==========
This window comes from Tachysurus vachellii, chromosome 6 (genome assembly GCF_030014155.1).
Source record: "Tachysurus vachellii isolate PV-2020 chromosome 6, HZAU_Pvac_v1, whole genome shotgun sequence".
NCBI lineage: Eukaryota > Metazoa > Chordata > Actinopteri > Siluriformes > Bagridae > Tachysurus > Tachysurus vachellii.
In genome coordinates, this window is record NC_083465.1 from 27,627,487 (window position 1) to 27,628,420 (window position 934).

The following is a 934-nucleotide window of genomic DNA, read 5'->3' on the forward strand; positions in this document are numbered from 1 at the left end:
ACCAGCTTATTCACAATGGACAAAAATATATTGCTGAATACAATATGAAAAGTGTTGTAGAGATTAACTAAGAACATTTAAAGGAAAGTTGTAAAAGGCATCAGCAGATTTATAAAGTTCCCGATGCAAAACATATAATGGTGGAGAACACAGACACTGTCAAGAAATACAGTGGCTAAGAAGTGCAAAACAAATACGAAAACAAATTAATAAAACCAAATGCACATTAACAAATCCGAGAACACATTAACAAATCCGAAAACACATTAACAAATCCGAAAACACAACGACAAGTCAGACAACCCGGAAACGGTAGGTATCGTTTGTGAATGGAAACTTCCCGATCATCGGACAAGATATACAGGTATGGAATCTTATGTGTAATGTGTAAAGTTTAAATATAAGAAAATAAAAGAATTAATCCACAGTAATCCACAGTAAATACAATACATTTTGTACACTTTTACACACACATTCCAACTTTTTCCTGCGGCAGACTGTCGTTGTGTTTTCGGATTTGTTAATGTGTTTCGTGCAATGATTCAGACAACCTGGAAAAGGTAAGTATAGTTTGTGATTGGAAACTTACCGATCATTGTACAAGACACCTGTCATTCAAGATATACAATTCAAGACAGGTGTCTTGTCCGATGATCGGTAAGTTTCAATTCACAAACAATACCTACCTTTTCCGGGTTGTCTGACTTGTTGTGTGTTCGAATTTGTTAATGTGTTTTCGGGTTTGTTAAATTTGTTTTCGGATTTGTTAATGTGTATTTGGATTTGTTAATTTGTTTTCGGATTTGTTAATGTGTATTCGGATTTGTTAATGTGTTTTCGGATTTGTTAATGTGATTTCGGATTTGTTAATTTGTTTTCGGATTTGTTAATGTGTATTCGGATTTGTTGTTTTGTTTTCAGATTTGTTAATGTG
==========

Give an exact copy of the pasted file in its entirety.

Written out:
This window comes from Tachysurus vachellii, chromosome 6 (genome assembly GCF_030014155.1).
Source record: "Tachysurus vachellii isolate PV-2020 chromosome 6, HZAU_Pvac_v1, whole genome shotgun sequence".
NCBI lineage: Eukaryota > Metazoa > Chordata > Actinopteri > Siluriformes > Bagridae > Tachysurus > Tachysurus vachellii.
In genome coordinates, this window is record NC_083465.1 from 27,627,487 (window position 1) to 27,628,420 (window position 934).

The following is a 934-nucleotide window of genomic DNA, read 5'->3' on the forward strand; positions in this document are numbered from 1 at the left end:
ACCAGCTTATTCACAATGGACAAAAATATATTGCTGAATACAATATGAAAAGTGTTGTAGAGATTAACTAAGAACATTTAAAGGAAAGTTGTAAAAGGCATCAGCAGATTTATAAAGTTCCCGATGCAAAACATATAATGGTGGAGAACACAGACACTGTCAAGAAATACAGTGGCTAAGAAGTGCAAAACAAATACGAAAACAAATTAATAAAACCAAATGCACATTAACAAATCCGAGAACACATTAACAAATCCGAAAACACATTAACAAATCCGAAAACACAACGACAAGTCAGACAACCCGGAAACGGTAGGTATCGTTTGTGAATGGAAACTTCCCGATCATCGGACAAGATATACAGGTATGGAATCTTATGTGTAATGTGTAAAGTTTAAATATAAGAAAATAAAAGAATTAATCCACAGTAATCCACAGTAAATACAATACATTTTGTACACTTTTACACACACATTCCAACTTTTTCCTGCGGCAGACTGTCGTTGTGTTTTCGGATTTGTTAATGTGTTTCGTGCAATGATTCAGACAACCTGGAAAAGGTAAGTATAGTTTGTGATTGGAAACTTACCGATCATTGTACAAGACACCTGTCATTCAAGATATACAATTCAAGACAGGTGTCTTGTCCGATGATCGGTAAGTTTCAATTCACAAACAATACCTACCTTTTCCGGGTTGTCTGACTTGTTGTGTGTTCGAATTTGTTAATGTGTTTTCGGGTTTGTTAAATTTGTTTTCGGATTTGTTAATGTGTATTTGGATTTGTTAATTTGTTTTCGGATTTGTTAATGTGTATTCGGATTTGTTAATGTGTTTTCGGATTTGTTAATGTGATTTCGGATTTGTTAATTTGTTTTCGGATTTGTTAATGTGTATTCGGATTTGTTGTTTTGTTTTCAGATTTGTTAATGTG